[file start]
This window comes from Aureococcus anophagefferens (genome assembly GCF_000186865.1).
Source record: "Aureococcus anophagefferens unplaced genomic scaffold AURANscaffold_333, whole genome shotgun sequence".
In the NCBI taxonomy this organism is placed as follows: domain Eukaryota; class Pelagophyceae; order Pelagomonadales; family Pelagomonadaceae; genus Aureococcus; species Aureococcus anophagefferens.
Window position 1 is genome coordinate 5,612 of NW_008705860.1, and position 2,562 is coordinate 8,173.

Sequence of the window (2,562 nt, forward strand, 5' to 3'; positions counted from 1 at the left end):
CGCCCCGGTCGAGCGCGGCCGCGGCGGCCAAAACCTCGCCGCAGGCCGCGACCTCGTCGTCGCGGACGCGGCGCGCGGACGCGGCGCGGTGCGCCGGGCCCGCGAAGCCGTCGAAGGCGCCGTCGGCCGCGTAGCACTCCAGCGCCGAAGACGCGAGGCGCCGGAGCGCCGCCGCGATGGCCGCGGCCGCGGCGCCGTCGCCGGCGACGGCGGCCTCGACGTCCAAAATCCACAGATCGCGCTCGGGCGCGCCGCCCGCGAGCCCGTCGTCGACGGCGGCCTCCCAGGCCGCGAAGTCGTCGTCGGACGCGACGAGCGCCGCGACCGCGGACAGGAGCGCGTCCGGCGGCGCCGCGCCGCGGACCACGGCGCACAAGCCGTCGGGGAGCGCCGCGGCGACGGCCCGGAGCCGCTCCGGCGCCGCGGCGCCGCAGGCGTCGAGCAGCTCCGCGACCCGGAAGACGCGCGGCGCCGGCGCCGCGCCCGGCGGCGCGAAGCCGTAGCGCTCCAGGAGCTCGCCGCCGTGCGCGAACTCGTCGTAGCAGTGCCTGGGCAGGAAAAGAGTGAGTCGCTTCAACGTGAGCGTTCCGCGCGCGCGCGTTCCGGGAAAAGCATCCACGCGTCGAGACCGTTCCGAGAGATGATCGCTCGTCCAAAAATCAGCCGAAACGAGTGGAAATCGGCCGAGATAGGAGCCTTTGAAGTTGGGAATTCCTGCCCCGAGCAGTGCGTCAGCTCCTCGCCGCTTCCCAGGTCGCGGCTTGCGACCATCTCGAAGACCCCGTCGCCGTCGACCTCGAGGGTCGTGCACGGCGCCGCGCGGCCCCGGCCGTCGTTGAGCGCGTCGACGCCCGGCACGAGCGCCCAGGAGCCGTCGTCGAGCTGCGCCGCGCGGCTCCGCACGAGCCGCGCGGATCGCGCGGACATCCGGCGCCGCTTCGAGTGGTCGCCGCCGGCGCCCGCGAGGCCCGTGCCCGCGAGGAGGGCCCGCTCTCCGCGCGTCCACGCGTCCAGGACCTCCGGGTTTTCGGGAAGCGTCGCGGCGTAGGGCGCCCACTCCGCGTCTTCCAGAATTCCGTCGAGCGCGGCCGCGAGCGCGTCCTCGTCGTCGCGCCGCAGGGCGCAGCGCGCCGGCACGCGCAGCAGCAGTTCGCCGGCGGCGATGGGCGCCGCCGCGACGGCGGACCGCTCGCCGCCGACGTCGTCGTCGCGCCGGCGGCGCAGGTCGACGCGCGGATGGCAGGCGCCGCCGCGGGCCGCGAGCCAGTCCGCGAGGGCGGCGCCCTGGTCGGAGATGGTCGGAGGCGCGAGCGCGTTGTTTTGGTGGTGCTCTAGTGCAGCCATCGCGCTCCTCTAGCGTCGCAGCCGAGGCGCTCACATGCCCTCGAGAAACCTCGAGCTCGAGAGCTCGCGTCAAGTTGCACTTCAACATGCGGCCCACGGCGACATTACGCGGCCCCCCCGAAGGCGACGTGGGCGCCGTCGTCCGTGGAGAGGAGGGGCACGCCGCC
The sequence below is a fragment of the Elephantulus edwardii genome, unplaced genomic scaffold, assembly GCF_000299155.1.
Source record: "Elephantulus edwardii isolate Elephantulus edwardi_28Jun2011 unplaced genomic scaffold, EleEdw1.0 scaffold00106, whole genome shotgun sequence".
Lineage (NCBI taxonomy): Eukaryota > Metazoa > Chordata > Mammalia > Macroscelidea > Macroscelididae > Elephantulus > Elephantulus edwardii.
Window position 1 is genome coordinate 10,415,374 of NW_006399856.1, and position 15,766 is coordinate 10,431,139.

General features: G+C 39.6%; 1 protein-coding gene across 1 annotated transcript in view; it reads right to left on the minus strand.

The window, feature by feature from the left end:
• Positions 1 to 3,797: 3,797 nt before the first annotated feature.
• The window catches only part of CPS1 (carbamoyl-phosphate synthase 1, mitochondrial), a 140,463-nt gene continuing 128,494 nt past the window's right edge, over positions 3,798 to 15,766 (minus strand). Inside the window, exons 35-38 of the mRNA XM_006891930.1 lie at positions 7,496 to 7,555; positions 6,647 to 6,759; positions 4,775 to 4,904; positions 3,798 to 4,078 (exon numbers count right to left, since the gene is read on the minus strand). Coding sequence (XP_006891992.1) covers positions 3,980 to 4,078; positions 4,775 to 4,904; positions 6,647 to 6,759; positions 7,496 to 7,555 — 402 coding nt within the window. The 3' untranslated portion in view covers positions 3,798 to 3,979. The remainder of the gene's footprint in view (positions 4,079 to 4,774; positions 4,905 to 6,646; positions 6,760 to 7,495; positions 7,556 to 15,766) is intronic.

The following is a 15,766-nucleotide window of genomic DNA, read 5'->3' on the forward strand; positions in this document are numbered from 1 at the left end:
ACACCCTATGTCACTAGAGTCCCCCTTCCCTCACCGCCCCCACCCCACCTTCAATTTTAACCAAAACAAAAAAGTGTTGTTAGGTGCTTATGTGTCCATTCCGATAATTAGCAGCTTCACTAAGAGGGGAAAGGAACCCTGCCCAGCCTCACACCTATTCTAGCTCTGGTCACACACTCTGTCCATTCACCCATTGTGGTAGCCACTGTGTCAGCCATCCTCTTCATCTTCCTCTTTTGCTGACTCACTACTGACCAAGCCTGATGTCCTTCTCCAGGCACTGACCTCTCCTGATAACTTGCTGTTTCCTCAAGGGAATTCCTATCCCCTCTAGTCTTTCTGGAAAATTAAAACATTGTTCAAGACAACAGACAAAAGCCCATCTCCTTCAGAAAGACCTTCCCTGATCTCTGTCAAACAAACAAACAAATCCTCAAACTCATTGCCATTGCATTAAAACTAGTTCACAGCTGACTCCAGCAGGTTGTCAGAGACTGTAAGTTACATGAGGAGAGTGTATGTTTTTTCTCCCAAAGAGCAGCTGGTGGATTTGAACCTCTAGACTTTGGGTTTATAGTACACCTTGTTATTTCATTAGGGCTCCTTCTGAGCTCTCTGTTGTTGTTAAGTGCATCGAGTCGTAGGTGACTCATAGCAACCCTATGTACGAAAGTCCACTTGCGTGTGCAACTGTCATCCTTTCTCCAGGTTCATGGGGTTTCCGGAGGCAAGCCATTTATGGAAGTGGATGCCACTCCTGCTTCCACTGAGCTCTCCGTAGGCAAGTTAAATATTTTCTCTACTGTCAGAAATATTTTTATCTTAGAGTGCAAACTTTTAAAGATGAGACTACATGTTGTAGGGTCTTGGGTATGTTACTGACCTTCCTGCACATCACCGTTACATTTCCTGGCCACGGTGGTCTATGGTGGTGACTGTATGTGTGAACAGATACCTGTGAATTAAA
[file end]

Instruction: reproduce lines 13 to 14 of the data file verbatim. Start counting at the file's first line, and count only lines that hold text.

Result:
• Positions 1 to 3,797: 3,797 nt before the first annotated feature.
• The window catches only part of CPS1 (carbamoyl-phosphate synthase 1, mitochondrial), a 140,463-nt gene continuing 128,494 nt past the window's right edge, over positions 3,798 to 15,766 (minus strand). Inside the window, exons 35-38 of the mRNA XM_006891930.1 lie at positions 7,496 to 7,555; positions 6,647 to 6,759; positions 4,775 to 4,904; positions 3,798 to 4,078 (exon numbers count right to left, since the gene is read on the minus strand). Coding sequence (XP_006891992.1) covers positions 3,980 to 4,078; positions 4,775 to 4,904; positions 6,647 to 6,759; positions 7,496 to 7,555 — 402 coding nt within the window. The 3' untranslated portion in view covers positions 3,798 to 3,979. The remainder of the gene's footprint in view (positions 4,079 to 4,774; positions 4,905 to 6,646; positions 6,760 to 7,495; positions 7,556 to 15,766) is intronic.